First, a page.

Alloy Development cuts height and density of 80 Flatbush project and wins a crucial City Council vote
Alloy Development has trimmed the height of both its towers in its proposed 80 Flatbush Ave. project — one of which was going to be as tall as the Chrysler Building — and reduced the density it’s seeking for the Boerum Hill site.
Alloy modified its design after weeks of negotiations with City Councilmember Stephen Levin, who represents the neighborhood.
On Thursday, Levin voted yes to modified zoning measures concerning 80 Flatbush, which were before the City Council Subcommittee on Zoning and Franchises. The measures passed unanimously.
“This is an outcome that gets the needed community benefit that was always contemplated as part of this project while also being responsive to the community’s concerns on density and height,” Levin told reporters before the vote.
Alloy trimmed the height of the skyscraper it plans to construct — which would have been as tall as the Chrysler Building — from 986 feet to 840 feet.
It cut the height of the second tower from 561 feet to 510 feet.
Before Alloy modified its design plan, it had wanted the city to triple the existing zoning limits for the development site, which is bounded by State Street, Third Avenue, Schermerhorn Street and Flatbush Avenue.
Specifically, Alloy had sought a Floor Area Ratio, or FAR, of 18.
The Floor Area Ratio determines the maximum amount of space that can be constructed in buildings.
The existing zoning at 80 Flatbush is a Floor Area Ratio of 6.5.
After the negotiations with Levin, Alloy agreed to reduce the size of the project to a Floor Area Ratio of 15.75.
Number of affordable apartments remains unchanged
Alloy has reduced the total size of the project by more than 130,000 square feet, Levin said in remarks to fellow subcommittee members before the vote.
Prior to the design modifications, 80 Flatbush was a 1.1 million-square-foot development.
Because Levin represents Boerum Hill, his stance on 80 Flatbush is crucially important.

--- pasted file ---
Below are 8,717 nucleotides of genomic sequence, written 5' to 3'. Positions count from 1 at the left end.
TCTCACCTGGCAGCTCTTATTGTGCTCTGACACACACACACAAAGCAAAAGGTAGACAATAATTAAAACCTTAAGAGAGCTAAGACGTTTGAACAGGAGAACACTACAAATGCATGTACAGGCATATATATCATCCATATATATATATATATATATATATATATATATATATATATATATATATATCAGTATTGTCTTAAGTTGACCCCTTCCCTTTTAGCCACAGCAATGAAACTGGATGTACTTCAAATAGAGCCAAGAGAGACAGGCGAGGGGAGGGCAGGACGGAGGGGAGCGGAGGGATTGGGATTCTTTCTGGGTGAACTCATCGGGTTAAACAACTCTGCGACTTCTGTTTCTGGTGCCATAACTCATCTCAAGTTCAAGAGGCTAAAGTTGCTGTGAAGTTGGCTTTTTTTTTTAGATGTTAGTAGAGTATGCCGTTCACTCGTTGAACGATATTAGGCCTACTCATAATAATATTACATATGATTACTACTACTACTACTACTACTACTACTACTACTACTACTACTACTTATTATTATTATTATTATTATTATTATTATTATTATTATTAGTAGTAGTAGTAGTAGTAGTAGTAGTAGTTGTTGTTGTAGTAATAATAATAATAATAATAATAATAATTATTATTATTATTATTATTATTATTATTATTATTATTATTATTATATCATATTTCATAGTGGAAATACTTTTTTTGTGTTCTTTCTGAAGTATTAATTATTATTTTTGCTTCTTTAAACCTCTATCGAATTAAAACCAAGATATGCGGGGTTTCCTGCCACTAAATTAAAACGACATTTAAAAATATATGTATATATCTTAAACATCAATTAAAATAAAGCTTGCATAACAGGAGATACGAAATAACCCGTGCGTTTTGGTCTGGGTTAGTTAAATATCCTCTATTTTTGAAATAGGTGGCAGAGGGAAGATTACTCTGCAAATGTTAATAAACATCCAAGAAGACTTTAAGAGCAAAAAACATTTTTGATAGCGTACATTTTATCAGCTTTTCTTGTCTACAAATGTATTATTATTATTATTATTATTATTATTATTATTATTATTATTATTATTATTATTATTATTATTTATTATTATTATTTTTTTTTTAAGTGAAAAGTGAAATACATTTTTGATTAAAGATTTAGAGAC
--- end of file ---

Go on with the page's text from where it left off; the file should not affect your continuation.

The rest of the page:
The next step in the public approval process for 80 Flatbush will be a vote by the full City Council. In these votes, other councilmembers customarily follow the lead of the colleague in whose district the development site is located.
The revised 80 Flatbush design will have 200 permanently affordable apartments, the same number as in the original plan. It will have 30 fewer market-rate apartments — for a total of 870 residential units instead of 900, which was the original plan.
The amount of commercial space in the complex will be reduced.
The proposed project includes a modern home for public high school Khalil Gibran International Academy, which is housed in an inadequate facility on the development site, plus a new public elementary school.
The two schools will be essentially the same size as they were in the original design.
Alloy’s co-developer is the New York City Educational Construction Fund.
Alloy controls part of the site and the city Department of Education owns part of the property.
Boerum Hill Association wanted a development with a single tower
Alloy’s initial plan for 80 Flatbush drew opposition from residents, civic groups and elected officials from Boerum Hill and Fort Greene, which is across the street from the development site.
On Thursday Howard Kolins, president of the Boerum Hill Association, called 80 Flatbush’s redesign “a very mixed outcome.”
His organization has spearheaded the opposition to the two-tower project.
“From the beginning the [Boerum Hill Association] asked for one tower, a new high school and affordable housing. We were always willing to be flexible so that the city could benefit and the nearby community would have a say,” Kolins told the Brooklyn Eagle.
“The city needs to revise the development process to allow meaningful community engagement so intelligent development can take place.”
‘Lasting and meaningful benefits’
The 80 Flatbush project garnered support from business organizations, real estate executives, advocates of large-scale development near transit hubs and Khalil Gibran International Academy teachers and students.
On Thursday, Alloy’s CEO Jared Della Valle said in a statement that his development firm finds it “incredibly gratifying” to provide “lasting and meaningful benefits” to the city.
“We hope the broad support we received for building a dense project in a transit-rich area sends a strong message across the five boroughs: Amid an ongoing housing crisis, New York City needs to be progressive and seize every opportunity for growth in locations that can accommodate it,” he said.
The 80 Flatbush project has been under public review for more than a year. The city requires real estate projects seeking zoning changes to undergo a Uniform Land Use Review Procedure, or ULURP.
The next step in this process after a full City Council vote is approval or veto by the mayor.
The City Council can override a mayoral veto with a two-thirds vote.
Earlier steps in 80 Flatbush’s public review included a thumbs-up from the City Planning Commission and a rejection from Community Board 2. Brooklyn Borough President Eric Adams recommended that the supertall tower’s height be cut to a maximum of 600 feet.
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